Joseph Caiphas, the High-Priest ", the " Gospel of the Infancy ". and the " Perfect Gospel ". Some of its stories are derived from the Thomas Go.spel. and others from a recension of the aiwcrj'phal Matthew. However there are miracles, .said to have occurred in Kgypt, not found related in any other Gospel, .spurious or genuine, among them the healings of lep- ro.sy through the water in which Jesus had been Wivshed, and the cures effecletl through the garments He had worn. These have become familiar in pious legend. So also has the epi.soile of the robbers Titus and Dumachus, into whose hands the Holy Family fell. Titus bribes Dumachus not to molest them; the Infant foretells that thirty years thence the thieves will be crucified with Him, Titus on His right and Dumachus on His left and that the former will accompany Him into paradise. The apocryphon abounds in allusions to characters in the real Gospels. Lipsius opines that the work as we have it is a Catho- lic retouching of a Gnostic compilation. It is im- possible to ascertain its tlate, but it was probably composed before the Mohiunmetlan era. It is very popular with the Syrian Nestorians. An originally .■\rabic "History of Jo.seph the Carpenter" is pub- lished in Tischendorf's collection of apocrypha. It describes St. Jo.seph's death, related W Our Lord to His disciples. It Ls a tasteless and bomba.stic effort, and seems to date from about the fourth century.
Gospel of Gamaliel. — Dr. A. Baumstark in the Revue Biblique (.\pril. 190G, 253 sqq.), has given this name to a collection of Coptic fragments of a homo- geneous character, which were supposed by another Coptic scholar, Keveillout, to form a portion of the "Gospel of the Twelve Ajjostles" (<]. v. inf.). These fragments have been referred to a single Gospel also by Lacau, in " Fragments cFapocriTihes coptes de la bibliothoque nationale ' (Cairo, 1904). The narra- tive is in close dependence on St. John's Gospel. The author diil not pose seriou.sly as an evangelist, since he explicitly quotes from the fourth canonical Gospel. He places the relation in the mouth of Gamahel of .-Vets, v, 3-t. Baumstark assigns it to the fifth centurj'. The writer was evidently influ- enced by the "Acta Pilati ".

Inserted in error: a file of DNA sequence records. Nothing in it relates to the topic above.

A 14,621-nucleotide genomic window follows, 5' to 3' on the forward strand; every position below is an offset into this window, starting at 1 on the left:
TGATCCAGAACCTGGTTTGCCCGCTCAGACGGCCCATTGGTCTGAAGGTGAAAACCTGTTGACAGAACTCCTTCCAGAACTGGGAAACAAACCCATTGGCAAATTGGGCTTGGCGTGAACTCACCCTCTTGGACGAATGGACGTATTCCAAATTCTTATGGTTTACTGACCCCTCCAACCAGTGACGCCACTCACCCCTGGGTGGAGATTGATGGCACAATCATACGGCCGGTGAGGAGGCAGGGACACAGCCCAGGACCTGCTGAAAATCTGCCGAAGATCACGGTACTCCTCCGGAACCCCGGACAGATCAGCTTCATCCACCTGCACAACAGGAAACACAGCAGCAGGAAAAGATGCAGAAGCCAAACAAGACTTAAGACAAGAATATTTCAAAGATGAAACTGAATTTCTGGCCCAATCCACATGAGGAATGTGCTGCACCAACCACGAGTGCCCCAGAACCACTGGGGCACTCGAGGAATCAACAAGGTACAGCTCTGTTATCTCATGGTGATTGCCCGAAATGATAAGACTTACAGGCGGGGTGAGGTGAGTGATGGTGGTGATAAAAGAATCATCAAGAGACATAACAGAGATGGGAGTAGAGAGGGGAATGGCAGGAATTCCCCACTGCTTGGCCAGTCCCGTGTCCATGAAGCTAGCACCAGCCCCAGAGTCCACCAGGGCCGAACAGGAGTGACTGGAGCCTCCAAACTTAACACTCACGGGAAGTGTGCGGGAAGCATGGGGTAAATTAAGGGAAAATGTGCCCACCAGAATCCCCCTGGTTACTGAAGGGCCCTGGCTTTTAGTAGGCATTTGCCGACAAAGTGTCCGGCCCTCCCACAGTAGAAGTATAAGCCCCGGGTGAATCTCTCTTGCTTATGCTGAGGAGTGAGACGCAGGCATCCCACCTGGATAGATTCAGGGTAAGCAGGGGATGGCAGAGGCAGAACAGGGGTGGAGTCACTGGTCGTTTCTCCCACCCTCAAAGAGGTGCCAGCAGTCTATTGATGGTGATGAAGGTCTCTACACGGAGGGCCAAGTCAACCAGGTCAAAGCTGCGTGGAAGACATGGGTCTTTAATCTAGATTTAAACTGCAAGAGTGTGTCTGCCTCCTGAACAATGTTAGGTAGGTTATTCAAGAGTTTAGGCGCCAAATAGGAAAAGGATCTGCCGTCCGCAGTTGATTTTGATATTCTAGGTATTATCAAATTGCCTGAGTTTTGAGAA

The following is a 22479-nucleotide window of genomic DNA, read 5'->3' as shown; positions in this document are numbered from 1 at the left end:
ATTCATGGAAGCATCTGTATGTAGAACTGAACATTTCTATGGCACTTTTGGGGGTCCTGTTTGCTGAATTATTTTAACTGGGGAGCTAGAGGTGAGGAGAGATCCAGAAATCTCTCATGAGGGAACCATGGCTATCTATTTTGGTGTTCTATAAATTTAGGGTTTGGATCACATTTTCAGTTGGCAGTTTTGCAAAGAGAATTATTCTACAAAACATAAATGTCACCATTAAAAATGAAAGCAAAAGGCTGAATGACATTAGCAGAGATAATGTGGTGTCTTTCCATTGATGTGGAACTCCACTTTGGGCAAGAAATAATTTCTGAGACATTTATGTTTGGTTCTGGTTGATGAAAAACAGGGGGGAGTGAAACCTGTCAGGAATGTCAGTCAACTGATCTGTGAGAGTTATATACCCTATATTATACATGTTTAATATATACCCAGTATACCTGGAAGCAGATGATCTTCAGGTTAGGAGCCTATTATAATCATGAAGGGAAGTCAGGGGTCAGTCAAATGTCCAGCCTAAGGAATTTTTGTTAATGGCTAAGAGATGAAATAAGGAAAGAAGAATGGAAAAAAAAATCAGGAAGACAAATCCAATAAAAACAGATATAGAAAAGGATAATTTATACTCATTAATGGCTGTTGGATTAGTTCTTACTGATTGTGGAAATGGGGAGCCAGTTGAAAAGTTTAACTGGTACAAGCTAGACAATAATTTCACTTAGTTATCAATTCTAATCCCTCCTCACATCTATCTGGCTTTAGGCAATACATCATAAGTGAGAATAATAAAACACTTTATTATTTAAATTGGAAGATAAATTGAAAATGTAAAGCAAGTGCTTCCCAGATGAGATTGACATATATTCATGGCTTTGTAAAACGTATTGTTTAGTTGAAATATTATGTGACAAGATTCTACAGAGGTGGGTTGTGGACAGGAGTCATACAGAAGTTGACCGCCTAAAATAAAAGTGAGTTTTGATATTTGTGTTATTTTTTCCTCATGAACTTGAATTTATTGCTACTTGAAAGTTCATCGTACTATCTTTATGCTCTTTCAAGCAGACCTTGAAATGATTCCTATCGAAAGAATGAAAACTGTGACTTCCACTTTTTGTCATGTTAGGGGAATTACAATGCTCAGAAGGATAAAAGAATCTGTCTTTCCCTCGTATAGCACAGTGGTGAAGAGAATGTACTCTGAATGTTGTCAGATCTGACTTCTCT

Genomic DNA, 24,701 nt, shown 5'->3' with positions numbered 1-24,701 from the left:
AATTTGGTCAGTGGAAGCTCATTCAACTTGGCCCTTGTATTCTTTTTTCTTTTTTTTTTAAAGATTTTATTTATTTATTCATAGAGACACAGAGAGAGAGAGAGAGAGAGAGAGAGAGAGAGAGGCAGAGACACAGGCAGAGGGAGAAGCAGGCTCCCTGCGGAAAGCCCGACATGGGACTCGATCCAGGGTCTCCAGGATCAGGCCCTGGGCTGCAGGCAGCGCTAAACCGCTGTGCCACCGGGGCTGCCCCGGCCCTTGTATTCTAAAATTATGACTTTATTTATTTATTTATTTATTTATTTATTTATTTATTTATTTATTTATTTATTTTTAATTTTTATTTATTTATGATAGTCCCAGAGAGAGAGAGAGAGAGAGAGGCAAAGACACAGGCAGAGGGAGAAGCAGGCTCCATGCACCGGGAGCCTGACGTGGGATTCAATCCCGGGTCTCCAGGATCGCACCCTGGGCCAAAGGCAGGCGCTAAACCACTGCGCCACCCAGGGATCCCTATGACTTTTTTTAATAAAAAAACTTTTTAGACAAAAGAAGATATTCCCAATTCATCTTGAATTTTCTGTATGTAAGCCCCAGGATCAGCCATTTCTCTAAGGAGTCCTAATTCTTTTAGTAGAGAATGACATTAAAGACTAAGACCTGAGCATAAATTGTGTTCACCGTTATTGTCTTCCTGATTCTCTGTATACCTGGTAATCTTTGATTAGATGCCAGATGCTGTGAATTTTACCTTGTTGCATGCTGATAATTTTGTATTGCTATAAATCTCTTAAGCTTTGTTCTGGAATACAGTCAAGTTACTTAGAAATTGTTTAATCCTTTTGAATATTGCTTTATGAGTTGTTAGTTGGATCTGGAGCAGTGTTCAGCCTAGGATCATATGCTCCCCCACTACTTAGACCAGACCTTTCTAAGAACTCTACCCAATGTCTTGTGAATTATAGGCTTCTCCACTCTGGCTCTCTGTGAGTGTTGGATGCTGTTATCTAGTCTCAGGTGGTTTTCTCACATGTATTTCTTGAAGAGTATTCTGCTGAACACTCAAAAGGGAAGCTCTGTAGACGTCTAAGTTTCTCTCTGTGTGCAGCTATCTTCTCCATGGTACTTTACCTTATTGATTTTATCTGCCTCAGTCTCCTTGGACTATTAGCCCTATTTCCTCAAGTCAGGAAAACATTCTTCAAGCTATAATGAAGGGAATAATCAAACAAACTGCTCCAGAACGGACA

The 7 rnn.titus .Maria' or Eranqelium Joannis which is written in the name of St. John the Apostle, and describes the death of Mar>', enjoyed a wide popularity, as is attested by the various recensions in different languages which exist. The Greek has the superscription: "The Account of St. John the Theologian of the Falling Asleep of the Holy Mother of God". One of the Latin versions is prefaced by a spurious letter of Melito, Bishop of Sardis, ex- plaining that the object of the work was to counter- act a heretical composition of the same title and subject. There is a basis of truth in this statement as our apocrj-phon betrays tokens of being a Gnostic writing worked over in an orthodox interest. A "Transitus Maria"" is numbered among the apocry- pha by the official list of the " Decretum of Gehisius" of the fifth or sixth century. It is problematic, how- ever, whether this is to be identified with our rec;»st Transitus or not. Critics assign the latter to the end of the fourth or the beginning of the fifth century. The relation of the Transitus to the tradition of Marjs .\ssumption hxs not yet been adequately examined. However, there is warrant for saying that while the tradition existed substantially in portions of the Church at an early perioil, and thus prepared the way for the acceptance of mythical amplifications, still its later fonn and details were considerably influenced by the Transitus and kindred WTitings. Certainly the homilies of St. John Da- mascene, "In Dormitioncm Mari;p". reveal evidence of this influence, e. g. the second homily, xii. xiii, xiv. Going further back, the "Encomium" of